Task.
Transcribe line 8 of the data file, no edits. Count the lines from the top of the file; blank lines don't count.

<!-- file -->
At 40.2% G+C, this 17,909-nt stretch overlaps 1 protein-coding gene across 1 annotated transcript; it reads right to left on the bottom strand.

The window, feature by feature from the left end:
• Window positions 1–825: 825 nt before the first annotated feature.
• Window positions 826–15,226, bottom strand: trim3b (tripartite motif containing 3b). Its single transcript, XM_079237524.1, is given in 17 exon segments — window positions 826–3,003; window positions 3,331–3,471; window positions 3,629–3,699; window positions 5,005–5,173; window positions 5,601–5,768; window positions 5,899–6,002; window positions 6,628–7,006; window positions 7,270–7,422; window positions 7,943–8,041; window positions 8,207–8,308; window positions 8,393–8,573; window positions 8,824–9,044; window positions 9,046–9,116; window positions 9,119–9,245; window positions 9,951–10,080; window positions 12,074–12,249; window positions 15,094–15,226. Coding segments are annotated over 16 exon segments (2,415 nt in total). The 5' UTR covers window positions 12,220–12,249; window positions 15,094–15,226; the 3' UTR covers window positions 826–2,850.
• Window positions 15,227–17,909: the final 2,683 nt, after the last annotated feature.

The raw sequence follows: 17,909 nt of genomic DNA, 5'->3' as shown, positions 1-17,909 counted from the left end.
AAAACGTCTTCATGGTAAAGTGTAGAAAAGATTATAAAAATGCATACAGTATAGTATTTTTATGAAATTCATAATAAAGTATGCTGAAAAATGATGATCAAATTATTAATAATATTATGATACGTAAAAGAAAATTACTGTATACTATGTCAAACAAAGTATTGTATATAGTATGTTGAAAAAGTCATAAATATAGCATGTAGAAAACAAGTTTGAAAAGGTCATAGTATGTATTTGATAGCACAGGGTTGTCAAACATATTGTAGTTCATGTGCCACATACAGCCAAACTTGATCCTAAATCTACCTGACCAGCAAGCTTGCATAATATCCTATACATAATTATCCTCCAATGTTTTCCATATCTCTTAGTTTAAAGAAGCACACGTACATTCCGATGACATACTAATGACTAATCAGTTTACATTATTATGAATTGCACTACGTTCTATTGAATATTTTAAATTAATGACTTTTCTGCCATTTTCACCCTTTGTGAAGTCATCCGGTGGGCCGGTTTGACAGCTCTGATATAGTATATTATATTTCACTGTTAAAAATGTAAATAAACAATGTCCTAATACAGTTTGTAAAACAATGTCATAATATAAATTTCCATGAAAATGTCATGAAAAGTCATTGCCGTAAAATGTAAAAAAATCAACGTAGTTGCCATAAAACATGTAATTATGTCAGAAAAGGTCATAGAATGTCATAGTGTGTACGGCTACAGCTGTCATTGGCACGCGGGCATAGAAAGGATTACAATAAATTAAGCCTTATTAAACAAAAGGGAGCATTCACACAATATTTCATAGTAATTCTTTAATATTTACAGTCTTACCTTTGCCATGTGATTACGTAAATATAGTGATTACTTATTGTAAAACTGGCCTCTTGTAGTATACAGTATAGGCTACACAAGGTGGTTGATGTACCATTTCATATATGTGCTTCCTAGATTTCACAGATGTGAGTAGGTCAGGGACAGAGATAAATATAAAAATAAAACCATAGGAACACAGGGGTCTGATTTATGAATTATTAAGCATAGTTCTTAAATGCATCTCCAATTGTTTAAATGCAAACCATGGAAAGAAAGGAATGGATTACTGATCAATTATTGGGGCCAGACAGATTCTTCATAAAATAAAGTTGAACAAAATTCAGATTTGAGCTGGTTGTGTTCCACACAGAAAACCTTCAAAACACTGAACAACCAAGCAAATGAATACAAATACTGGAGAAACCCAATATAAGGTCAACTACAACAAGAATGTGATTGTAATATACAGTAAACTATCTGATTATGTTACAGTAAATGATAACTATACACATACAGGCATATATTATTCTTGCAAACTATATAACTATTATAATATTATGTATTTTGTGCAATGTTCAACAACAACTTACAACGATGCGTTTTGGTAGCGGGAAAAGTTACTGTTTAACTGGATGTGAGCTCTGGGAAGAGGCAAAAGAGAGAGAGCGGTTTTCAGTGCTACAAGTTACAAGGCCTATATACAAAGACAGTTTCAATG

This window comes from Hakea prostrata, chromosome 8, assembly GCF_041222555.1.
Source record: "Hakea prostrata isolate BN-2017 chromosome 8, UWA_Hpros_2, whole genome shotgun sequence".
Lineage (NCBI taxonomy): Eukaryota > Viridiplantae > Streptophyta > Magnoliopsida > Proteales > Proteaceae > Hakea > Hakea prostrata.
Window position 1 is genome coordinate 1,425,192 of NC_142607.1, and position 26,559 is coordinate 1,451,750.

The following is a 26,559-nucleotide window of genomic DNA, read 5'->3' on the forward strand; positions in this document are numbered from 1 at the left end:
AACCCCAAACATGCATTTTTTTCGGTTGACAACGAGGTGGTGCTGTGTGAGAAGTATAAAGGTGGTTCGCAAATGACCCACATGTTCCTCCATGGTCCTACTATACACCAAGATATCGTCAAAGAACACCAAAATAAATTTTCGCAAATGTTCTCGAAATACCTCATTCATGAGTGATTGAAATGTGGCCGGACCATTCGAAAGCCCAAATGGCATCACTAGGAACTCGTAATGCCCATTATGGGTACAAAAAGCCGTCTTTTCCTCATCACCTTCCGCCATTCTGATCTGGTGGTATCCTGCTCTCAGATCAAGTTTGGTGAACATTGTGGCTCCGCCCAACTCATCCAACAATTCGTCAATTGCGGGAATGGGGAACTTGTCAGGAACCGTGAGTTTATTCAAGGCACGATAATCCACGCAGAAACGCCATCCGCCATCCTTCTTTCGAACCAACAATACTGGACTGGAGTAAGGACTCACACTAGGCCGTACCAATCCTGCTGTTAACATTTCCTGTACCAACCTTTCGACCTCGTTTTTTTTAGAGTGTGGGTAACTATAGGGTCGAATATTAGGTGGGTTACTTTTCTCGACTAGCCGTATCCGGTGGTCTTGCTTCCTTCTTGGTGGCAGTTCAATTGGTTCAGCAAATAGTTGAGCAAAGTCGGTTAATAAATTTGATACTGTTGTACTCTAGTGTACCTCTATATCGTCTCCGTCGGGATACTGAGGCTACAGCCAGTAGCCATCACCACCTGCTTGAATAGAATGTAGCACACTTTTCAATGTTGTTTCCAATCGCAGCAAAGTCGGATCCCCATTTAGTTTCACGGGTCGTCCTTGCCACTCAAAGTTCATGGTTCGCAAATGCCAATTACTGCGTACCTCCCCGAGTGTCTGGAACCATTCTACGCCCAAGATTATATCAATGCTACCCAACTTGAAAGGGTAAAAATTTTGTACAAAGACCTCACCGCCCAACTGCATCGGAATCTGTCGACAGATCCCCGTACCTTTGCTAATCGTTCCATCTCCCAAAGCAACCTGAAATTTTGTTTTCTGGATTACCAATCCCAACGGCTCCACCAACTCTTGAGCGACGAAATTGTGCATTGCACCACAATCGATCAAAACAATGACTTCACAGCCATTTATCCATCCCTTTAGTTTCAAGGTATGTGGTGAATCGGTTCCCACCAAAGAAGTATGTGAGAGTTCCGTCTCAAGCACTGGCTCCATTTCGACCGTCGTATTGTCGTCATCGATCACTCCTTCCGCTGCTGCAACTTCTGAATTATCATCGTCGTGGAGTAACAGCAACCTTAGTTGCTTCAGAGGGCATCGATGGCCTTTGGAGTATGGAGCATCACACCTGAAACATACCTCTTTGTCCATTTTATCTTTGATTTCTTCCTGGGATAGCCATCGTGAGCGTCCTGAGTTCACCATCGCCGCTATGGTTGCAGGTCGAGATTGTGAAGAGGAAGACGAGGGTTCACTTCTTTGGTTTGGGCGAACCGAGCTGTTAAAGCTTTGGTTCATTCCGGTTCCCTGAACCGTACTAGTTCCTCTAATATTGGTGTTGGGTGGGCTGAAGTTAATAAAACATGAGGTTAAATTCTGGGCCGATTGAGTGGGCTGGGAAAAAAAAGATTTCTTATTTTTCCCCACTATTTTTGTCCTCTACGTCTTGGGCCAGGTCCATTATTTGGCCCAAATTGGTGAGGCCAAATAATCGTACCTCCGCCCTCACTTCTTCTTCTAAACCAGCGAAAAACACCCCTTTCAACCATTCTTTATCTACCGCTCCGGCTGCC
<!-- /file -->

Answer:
This window comes from Hakea prostrata, chromosome 8, assembly GCF_041222555.1.